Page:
He’d been coaching in Nagoya’s youth set-up since 15 and had progressed as far as managing the U18 squad to the Japanese title last season, again under his mother’s name.
It was only when he felt the urge to apply for the vacant Head Coach position that the idea of revealing his father’s name came to him.
“I needed an edge. Listen, I am completely confident in my ability to do this job – I am not here just because of my name. That 25% that isn’t because of my name is because of my ability and what I have already done for Nagoya in the seven years I have been coaching here.”
But surely he is at risk of ruining his career before it even gets started? As Lee-Ah Sakora, he was developing a fine reputation as one of the up-and-coming coaches in Japan on his own merit. Having spoken to players and coaches who have already worked with him, the overarching feeling is that Lee-Ah was well on the way to becoming a head coach at senior level within the next five years anyway – so why risk it all with a big reveal that ups the stakes in a way that can not be recovered if he does not succeed?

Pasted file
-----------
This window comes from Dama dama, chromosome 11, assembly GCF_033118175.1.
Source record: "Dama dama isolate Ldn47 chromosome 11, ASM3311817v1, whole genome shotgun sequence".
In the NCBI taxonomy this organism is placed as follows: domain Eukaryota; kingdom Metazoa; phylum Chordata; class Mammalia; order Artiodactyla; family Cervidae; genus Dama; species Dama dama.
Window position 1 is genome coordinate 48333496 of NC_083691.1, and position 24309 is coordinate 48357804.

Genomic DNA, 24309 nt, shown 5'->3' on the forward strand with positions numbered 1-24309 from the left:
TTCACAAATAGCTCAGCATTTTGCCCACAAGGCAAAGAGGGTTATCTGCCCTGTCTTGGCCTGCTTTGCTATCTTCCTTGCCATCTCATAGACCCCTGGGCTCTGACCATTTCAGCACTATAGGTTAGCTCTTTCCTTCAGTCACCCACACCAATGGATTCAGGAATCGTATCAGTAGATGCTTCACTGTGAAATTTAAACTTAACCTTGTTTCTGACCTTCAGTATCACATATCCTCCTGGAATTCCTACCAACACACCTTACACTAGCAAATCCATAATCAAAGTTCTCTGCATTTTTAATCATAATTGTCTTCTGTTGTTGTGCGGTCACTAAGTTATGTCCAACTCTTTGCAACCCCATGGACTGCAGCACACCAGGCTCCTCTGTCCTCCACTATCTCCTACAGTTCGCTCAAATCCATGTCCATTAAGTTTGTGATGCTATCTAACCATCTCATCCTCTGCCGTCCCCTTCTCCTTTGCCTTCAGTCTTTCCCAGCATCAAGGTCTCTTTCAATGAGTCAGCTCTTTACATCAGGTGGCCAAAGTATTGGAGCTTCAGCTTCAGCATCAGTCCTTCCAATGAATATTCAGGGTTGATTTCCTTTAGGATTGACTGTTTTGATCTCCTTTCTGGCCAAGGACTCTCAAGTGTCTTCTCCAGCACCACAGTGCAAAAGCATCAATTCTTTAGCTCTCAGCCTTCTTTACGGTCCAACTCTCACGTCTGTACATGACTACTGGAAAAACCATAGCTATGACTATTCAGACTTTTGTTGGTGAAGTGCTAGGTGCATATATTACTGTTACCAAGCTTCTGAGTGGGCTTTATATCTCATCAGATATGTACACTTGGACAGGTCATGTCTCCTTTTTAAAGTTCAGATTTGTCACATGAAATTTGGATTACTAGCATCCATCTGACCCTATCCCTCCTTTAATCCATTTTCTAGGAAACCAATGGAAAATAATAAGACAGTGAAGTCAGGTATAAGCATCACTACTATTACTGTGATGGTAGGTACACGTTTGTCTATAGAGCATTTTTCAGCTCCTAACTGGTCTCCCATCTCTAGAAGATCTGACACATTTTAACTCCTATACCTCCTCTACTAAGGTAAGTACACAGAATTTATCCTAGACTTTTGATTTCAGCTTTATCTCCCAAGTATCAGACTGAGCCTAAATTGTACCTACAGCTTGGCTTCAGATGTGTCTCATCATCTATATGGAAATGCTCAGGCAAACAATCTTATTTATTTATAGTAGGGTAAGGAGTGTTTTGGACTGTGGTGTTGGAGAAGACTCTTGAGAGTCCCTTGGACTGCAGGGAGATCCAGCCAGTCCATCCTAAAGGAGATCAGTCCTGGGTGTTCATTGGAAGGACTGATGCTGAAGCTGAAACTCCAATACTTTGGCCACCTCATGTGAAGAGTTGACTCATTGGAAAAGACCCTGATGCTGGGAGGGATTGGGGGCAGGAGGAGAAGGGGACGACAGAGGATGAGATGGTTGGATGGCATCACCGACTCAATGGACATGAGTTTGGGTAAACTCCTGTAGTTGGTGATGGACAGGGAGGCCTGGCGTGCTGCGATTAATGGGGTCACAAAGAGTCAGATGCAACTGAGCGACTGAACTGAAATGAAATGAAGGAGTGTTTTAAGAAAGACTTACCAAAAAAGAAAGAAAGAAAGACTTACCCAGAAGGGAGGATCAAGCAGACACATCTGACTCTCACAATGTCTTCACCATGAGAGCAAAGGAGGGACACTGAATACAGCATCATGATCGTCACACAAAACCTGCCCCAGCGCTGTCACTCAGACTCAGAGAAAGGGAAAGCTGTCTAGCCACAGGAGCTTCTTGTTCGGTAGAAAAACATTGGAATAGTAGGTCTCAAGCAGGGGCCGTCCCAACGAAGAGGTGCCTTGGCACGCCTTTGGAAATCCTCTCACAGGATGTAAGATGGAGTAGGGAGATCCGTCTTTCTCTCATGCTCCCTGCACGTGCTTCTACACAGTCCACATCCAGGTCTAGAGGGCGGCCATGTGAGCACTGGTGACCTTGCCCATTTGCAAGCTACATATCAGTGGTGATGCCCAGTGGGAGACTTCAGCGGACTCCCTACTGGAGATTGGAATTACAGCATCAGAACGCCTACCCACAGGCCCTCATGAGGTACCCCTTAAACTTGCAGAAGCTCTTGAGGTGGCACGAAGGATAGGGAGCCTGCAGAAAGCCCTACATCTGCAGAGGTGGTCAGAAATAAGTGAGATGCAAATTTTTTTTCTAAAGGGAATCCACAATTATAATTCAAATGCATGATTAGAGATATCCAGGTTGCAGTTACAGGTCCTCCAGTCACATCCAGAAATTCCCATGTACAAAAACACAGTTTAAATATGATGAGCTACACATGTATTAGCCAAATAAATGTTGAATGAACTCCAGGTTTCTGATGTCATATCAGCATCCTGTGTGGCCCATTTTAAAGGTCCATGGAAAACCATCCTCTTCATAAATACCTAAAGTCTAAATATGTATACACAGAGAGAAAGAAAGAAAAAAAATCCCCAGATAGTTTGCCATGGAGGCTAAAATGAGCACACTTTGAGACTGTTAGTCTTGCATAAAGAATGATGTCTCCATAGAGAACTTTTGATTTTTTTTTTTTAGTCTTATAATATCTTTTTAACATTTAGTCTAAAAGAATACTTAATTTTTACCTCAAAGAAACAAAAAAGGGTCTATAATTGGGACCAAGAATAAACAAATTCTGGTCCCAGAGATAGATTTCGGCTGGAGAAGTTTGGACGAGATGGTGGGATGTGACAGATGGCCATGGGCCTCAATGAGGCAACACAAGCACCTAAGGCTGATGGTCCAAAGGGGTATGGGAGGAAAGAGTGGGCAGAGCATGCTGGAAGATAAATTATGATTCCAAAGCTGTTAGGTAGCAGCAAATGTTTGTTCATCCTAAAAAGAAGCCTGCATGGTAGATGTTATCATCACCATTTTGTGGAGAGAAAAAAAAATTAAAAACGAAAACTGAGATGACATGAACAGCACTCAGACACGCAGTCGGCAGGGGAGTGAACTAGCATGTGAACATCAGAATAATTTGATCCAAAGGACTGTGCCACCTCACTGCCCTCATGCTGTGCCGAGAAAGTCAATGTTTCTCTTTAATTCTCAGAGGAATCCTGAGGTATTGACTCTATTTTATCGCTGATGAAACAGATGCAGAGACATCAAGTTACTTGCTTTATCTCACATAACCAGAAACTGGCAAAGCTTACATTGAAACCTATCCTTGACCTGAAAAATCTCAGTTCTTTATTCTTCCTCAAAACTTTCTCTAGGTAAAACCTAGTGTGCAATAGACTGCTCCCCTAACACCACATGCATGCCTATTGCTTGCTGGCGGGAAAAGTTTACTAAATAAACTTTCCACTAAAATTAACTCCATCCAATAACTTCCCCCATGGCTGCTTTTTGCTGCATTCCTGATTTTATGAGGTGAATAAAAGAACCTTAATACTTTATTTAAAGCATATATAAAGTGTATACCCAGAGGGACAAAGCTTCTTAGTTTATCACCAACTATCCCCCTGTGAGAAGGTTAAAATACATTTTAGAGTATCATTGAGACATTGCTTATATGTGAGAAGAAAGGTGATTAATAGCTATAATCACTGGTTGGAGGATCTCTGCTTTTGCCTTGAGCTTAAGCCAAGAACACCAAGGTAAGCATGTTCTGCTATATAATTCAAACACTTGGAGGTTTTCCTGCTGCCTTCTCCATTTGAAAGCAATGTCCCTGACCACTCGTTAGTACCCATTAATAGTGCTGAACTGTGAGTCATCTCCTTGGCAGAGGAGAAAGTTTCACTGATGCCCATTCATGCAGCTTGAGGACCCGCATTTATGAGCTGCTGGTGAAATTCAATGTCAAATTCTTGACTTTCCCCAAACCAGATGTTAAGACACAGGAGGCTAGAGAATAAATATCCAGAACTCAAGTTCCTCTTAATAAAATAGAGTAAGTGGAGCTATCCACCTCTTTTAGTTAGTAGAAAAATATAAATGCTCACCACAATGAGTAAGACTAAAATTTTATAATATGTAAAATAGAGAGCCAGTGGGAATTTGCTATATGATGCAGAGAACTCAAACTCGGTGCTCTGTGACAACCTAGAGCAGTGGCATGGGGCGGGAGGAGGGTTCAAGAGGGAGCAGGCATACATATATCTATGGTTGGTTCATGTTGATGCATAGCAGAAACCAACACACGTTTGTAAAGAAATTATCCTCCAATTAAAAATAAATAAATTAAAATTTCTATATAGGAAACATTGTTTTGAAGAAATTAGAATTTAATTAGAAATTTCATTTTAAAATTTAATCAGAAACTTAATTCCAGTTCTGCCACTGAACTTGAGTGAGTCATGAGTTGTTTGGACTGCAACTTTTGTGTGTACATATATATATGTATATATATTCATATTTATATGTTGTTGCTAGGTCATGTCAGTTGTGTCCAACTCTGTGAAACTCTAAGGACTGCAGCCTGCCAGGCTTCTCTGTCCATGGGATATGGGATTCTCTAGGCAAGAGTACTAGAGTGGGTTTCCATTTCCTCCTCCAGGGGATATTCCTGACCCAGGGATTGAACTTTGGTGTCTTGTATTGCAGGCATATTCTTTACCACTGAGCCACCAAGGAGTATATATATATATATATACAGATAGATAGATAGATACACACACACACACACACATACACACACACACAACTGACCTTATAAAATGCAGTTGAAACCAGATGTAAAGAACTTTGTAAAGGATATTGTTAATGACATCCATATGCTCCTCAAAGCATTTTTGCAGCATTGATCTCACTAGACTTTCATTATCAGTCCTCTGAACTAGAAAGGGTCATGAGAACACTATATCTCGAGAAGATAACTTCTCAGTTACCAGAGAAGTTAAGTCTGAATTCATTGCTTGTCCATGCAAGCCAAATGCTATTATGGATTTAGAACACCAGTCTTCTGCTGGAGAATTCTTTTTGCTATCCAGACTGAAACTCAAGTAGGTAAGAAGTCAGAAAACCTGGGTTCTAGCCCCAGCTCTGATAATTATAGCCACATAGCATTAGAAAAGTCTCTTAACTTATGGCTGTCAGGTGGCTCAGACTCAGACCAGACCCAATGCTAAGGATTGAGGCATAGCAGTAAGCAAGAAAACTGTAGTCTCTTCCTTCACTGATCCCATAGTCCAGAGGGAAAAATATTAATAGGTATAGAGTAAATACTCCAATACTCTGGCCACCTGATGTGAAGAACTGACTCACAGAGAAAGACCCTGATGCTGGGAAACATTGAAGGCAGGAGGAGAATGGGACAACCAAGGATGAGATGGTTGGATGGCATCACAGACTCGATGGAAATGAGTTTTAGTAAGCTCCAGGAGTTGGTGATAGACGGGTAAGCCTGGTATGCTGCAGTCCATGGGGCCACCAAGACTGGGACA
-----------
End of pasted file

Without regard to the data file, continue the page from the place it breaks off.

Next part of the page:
“Listen, in football there are no guarantees. Sire, I could have waited, kept it a secret and got a break in the national leagues and gone from there, maybe. But, there’s no guarantees of success at that level – so I could have killed my career that way as well. Let’s be brutally honest here – I have a better contract at Nagoya than I would get there, so if it does go wrong I could well be set up for life and be able to make better decisions in the future. But, my surname is going to open doors. I’ve already heard from at least two of Arsene’s former adversaries wanting to offer me advice. Four of his former players have already called to wish me luck. And you’d expect that Nagoya is suddenly going to be an interesting project for players to come and join us – all because of what is now happening”.
Wenger Jr clearly believes in the choice he has made, and it is difficult not to get caught up in his enthusiasm. But is it all fluff, is there a coach with a philosophy in there?